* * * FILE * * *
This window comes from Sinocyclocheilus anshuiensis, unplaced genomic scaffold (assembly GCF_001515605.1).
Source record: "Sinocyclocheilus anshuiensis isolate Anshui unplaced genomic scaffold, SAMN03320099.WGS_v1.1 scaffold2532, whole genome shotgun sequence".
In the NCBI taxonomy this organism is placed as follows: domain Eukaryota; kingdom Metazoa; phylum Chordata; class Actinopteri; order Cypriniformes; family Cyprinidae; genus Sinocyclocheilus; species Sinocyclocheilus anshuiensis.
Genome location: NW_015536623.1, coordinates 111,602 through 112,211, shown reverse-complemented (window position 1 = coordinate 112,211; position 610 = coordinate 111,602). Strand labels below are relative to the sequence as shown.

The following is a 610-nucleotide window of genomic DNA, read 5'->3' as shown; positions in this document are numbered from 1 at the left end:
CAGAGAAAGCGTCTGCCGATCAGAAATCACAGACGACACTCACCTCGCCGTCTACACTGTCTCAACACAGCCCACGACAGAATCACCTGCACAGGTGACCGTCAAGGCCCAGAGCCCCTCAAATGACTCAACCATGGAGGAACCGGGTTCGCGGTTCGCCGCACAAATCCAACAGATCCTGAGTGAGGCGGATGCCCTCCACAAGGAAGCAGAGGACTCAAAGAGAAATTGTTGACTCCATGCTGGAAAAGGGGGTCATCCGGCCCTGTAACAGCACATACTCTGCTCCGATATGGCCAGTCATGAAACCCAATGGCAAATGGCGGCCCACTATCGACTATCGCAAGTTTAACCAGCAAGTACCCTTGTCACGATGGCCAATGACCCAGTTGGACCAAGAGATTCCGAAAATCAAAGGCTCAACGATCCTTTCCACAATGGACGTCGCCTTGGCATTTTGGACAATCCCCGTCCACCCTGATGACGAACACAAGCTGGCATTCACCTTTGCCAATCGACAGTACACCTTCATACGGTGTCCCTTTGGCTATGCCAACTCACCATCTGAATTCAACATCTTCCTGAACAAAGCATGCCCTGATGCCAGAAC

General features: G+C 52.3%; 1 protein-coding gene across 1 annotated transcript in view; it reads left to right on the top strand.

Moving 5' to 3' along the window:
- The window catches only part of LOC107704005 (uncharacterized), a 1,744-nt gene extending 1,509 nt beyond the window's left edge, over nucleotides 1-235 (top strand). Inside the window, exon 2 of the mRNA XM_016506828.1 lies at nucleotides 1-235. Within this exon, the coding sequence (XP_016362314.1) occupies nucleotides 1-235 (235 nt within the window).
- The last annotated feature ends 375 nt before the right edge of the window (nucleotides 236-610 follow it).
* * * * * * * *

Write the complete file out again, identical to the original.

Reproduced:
This window comes from Sinocyclocheilus anshuiensis, unplaced genomic scaffold (assembly GCF_001515605.1).
Source record: "Sinocyclocheilus anshuiensis isolate Anshui unplaced genomic scaffold, SAMN03320099.WGS_v1.1 scaffold2532, whole genome shotgun sequence".
In the NCBI taxonomy this organism is placed as follows: domain Eukaryota; kingdom Metazoa; phylum Chordata; class Actinopteri; order Cypriniformes; family Cyprinidae; genus Sinocyclocheilus; species Sinocyclocheilus anshuiensis.
Genome location: NW_015536623.1, coordinates 111,602 through 112,211, shown reverse-complemented (window position 1 = coordinate 112,211; position 610 = coordinate 111,602). Strand labels below are relative to the sequence as shown.

The following is a 610-nucleotide window of genomic DNA, read 5'->3' as shown; positions in this document are numbered from 1 at the left end:
CAGAGAAAGCGTCTGCCGATCAGAAATCACAGACGACACTCACCTCGCCGTCTACACTGTCTCAACACAGCCCACGACAGAATCACCTGCACAGGTGACCGTCAAGGCCCAGAGCCCCTCAAATGACTCAACCATGGAGGAACCGGGTTCGCGGTTCGCCGCACAAATCCAACAGATCCTGAGTGAGGCGGATGCCCTCCACAAGGAAGCAGAGGACTCAAAGAGAAATTGTTGACTCCATGCTGGAAAAGGGGGTCATCCGGCCCTGTAACAGCACATACTCTGCTCCGATATGGCCAGTCATGAAACCCAATGGCAAATGGCGGCCCACTATCGACTATCGCAAGTTTAACCAGCAAGTACCCTTGTCACGATGGCCAATGACCCAGTTGGACCAAGAGATTCCGAAAATCAAAGGCTCAACGATCCTTTCCACAATGGACGTCGCCTTGGCATTTTGGACAATCCCCGTCCACCCTGATGACGAACACAAGCTGGCATTCACCTTTGCCAATCGACAGTACACCTTCATACGGTGTCCCTTTGGCTATGCCAACTCACCATCTGAATTCAACATCTTCCTGAACAAAGCATGCCCTGATGCCAGAAC

General features: G+C 52.3%; 1 protein-coding gene across 1 annotated transcript in view; it reads left to right on the top strand.

Moving 5' to 3' along the window:
- The window catches only part of LOC107704005 (uncharacterized), a 1,744-nt gene extending 1,509 nt beyond the window's left edge, over nucleotides 1-235 (top strand). Inside the window, exon 2 of the mRNA XM_016506828.1 lies at nucleotides 1-235. Within this exon, the coding sequence (XP_016362314.1) occupies nucleotides 1-235 (235 nt within the window).
- The last annotated feature ends 375 nt before the right edge of the window (nucleotides 236-610 follow it).